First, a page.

David Oliver [Stirling, UK], Richard Quilliam 1
University of Stirling1
The introduction of more stringent standards associated with the revised Bathing Waters Directive (rBWD) in Europe will challenge a number of bathing water regulators across the UK in their efforts to reach sufficient microbiological status. In parallel, the use of traditional culture methods versus molecular methods to enumerate regulatory microbial parameters - Faecal Indicator Organisms (FIOs) - in bathing waters adds an extra layer of complexity to the bathing water debate. Quantitative molecular tools (e.g. qPCR) are undeniably appealing for environmental resource management because they represent a more rapid approach to determine microbial water quality. In contrast, culture-based methods currently provide a 24-48 hour turn-around time from sample analysis through to microbial water quality reporting. This has the potential for 'out-of-date' management decisions at designated bathing waters, which could have an impact on human health and/or water use. Thus, traditional culturing methods are often viewed as slow and 'out-dated' but still deliver a robust evidence-base, whereas molecular tools have significant potential, but are not yet well established enough for regulatory monitoring. As cutting edge science delivers new and more efficient technologies for microbial enumeration there comes a requirement for balanced evaluation of such approaches with regard to their operational utility and associated limitations and uncertainties. In response, a Working Group (WG) was established to bring together academics, policy makers, regulators and campaign groups from Europe and North America with the aim of building an evidence-base and decision making framework (DMF) to underpin and guide future decision making in the field of FIO enumeration in designated bathing waters.
A WG with a core membership of both science providers and science users was formed to facilitate knowledge exchange relating to cutting-edge innovative research in microbial quantification techniques for regulatory monitoring of bathing waters. Additional national and international experts from academic, regulatory, government and public organisations were invited to a series of workshops in England and Scotland to add depth and breadth to the science and policy debates under consideration. The workshop themes focused on: (i) the inherent strengths and weaknesses of different enumeration methods and future requirements in science and technological innovation; (ii) their fit to regulatory needs for monitoring bathing water compliance with particular emphasis on the contribution from diffuse catchment sources; and (iii) the economic implications of methodological transitions for the monitoring of FIOs.
Science provider and science user communities provided valuable insight into what was considered to be the most significant challenges in moving towards using molecular methods for quantifying compliance parameters at bathing waters. This included debates surrounding: inter and intra laboratory variability in recovery of organisms; cost; the lack of funding for technology development; quantification of the extra benefit gained from using such rapid methods; changes in sampling strategies and spatial & temporal implications; and the need to educate regulators/beach managers over advantages and disadvantages of molecular data. The institutional barriers that would hamper implementation of molecular techniques by regulators were also debated, as were perceived advantages of molecular tools, arguments against change, and future research needs and existing gaps in knowledge for successful implementation of qPCR as a regulatory tool for bathing water quality assessment in the EU. This also included a prioritised matrix of research needs linked to direct and indirect economic impacts of any future transition in enumeration methods for microbial compliance parameters. The WG recognized that the current requirements of the rBWD are for compliance records to be maintained and for this the speed of response with regard to understanding microbial water quality is not critical. However, speed is likely to be important for some beach users, but inflicting a methodological change on regulators when there are a number of uncertainties in the evidence-base and a diverse range of economic implications linked to a move from culture-based to molecular tools for EU bathing water regulation would not appear to be defendable at current time.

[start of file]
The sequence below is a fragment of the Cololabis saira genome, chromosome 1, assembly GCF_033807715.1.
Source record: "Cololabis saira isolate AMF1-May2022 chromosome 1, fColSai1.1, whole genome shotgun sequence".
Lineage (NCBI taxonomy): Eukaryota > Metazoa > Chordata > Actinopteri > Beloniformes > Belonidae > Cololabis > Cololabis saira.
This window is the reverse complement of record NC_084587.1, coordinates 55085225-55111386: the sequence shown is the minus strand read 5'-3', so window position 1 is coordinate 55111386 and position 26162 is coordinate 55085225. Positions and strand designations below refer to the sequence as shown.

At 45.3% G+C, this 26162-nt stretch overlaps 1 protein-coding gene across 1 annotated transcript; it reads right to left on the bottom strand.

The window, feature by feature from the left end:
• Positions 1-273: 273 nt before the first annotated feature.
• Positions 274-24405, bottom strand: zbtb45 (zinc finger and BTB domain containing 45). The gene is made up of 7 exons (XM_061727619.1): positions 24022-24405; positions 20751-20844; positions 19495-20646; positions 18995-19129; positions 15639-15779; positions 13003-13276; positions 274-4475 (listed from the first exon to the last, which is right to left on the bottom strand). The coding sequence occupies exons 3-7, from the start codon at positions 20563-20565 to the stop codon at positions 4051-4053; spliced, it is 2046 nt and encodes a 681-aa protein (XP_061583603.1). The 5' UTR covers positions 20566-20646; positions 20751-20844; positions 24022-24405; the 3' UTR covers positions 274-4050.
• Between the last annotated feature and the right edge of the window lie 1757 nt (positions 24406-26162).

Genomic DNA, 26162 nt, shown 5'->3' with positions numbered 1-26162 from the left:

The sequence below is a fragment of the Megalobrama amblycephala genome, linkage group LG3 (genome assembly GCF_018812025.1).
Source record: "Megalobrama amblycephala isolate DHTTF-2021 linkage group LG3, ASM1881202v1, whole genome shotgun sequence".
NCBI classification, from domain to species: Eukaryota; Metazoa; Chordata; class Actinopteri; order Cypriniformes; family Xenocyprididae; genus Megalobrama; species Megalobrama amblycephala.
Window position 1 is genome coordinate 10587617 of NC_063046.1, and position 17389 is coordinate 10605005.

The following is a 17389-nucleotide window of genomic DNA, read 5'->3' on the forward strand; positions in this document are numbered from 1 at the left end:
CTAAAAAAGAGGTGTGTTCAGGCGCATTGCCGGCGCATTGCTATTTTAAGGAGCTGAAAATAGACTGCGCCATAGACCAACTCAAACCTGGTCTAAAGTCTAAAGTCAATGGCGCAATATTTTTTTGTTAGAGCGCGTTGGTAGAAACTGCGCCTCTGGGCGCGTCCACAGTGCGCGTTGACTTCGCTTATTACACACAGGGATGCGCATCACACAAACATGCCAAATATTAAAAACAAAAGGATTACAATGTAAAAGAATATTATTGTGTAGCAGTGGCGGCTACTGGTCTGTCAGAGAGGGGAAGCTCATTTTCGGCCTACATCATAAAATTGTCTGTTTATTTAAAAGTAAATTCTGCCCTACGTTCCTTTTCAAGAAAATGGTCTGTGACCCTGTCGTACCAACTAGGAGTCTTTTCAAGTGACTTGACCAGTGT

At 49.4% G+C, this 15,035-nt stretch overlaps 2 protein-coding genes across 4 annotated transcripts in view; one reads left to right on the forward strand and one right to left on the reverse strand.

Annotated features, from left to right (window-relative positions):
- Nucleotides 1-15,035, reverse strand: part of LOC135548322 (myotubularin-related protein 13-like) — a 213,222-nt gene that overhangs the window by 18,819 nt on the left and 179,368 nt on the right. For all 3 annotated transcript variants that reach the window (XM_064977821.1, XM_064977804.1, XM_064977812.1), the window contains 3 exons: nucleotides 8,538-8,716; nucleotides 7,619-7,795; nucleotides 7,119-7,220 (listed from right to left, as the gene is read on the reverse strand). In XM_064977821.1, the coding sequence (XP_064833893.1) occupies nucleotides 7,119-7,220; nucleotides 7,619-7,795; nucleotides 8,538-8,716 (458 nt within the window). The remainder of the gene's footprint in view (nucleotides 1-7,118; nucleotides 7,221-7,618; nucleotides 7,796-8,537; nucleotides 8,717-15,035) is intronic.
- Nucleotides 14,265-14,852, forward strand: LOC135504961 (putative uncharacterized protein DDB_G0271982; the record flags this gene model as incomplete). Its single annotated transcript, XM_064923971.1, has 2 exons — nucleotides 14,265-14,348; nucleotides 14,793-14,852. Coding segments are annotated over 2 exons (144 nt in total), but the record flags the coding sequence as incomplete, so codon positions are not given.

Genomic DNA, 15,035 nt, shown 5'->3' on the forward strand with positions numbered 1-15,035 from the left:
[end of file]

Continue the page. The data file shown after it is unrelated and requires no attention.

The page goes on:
A number of key criteria were identified during this 18 month workshop series and embedded into a DMF. The development of the DMF now provides a tool to support organisations in deciding whether it is appropriate to move towards using molecular methods for compliance monitoring of bathing water quality. Developing better predictive and model-based capability was proposed as a potentially more cost-effective approach for delivering information to the public and considered to have more value to beach users than "real" (but out-of-date) water quality data.